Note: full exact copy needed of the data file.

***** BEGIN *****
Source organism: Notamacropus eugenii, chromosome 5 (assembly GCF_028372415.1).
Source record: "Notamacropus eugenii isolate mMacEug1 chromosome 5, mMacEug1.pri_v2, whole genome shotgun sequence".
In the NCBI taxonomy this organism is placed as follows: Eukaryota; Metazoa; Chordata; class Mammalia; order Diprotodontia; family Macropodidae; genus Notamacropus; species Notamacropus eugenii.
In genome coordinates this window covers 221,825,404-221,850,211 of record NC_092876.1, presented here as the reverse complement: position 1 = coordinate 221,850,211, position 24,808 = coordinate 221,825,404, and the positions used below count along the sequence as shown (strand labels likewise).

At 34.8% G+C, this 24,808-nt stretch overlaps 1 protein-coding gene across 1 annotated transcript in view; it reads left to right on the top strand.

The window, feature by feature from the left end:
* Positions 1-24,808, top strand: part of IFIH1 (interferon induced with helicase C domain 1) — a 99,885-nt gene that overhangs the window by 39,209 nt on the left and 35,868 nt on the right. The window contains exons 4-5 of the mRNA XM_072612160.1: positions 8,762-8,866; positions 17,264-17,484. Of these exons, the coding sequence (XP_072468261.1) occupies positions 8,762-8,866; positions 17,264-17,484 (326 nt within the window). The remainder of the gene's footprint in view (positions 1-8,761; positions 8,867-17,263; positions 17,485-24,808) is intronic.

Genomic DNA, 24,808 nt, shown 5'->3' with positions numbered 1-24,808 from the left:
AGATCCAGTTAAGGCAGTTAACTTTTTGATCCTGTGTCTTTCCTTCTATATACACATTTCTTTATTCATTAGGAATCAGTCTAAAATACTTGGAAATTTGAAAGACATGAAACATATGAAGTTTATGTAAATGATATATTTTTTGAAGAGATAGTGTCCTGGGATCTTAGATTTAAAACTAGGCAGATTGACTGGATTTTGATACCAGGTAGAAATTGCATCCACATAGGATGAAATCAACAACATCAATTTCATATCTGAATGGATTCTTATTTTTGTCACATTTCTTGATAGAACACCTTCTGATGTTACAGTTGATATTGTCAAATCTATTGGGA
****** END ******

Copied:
Source organism: Notamacropus eugenii, chromosome 5 (assembly GCF_028372415.1).
Source record: "Notamacropus eugenii isolate mMacEug1 chromosome 5, mMacEug1.pri_v2, whole genome shotgun sequence".
In the NCBI taxonomy this organism is placed as follows: Eukaryota; Metazoa; Chordata; class Mammalia; order Diprotodontia; family Macropodidae; genus Notamacropus; species Notamacropus eugenii.
In genome coordinates this window covers 221,825,404-221,850,211 of record NC_092876.1, presented here as the reverse complement: position 1 = coordinate 221,850,211, position 24,808 = coordinate 221,825,404, and the positions used below count along the sequence as shown (strand labels likewise).

At 34.8% G+C, this 24,808-nt stretch overlaps 1 protein-coding gene across 1 annotated transcript in view; it reads left to right on the top strand.

The window, feature by feature from the left end:
* Positions 1-24,808, top strand: part of IFIH1 (interferon induced with helicase C domain 1) — a 99,885-nt gene that overhangs the window by 39,209 nt on the left and 35,868 nt on the right. The window contains exons 4-5 of the mRNA XM_072612160.1: positions 8,762-8,866; positions 17,264-17,484. Of these exons, the coding sequence (XP_072468261.1) occupies positions 8,762-8,866; positions 17,264-17,484 (326 nt within the window). The remainder of the gene's footprint in view (positions 1-8,761; positions 8,867-17,263; positions 17,485-24,808) is intronic.

Genomic DNA, 24,808 nt, shown 5'->3' with positions numbered 1-24,808 from the left:
AGATCCAGTTAAGGCAGTTAACTTTTTGATCCTGTGTCTTTCCTTCTATATACACATTTCTTTATTCATTAGGAATCAGTCTAAAATACTTGGAAATTTGAAAGACATGAAACATATGAAGTTTATGTAAATGATATATTTTTTGAAGAGATAGTGTCCTGGGATCTTAGATTTAAAACTAGGCAGATTGACTGGATTTTGATACCAGGTAGAAATTGCATCCACATAGGATGAAATCAACAACATCAATTTCATATCTGAATGGATTCTTATTTTTGTCACATTTCTTGATAGAACACCTTCTGATGTTACAGTTGATATTGTCAAATCTATTGGGA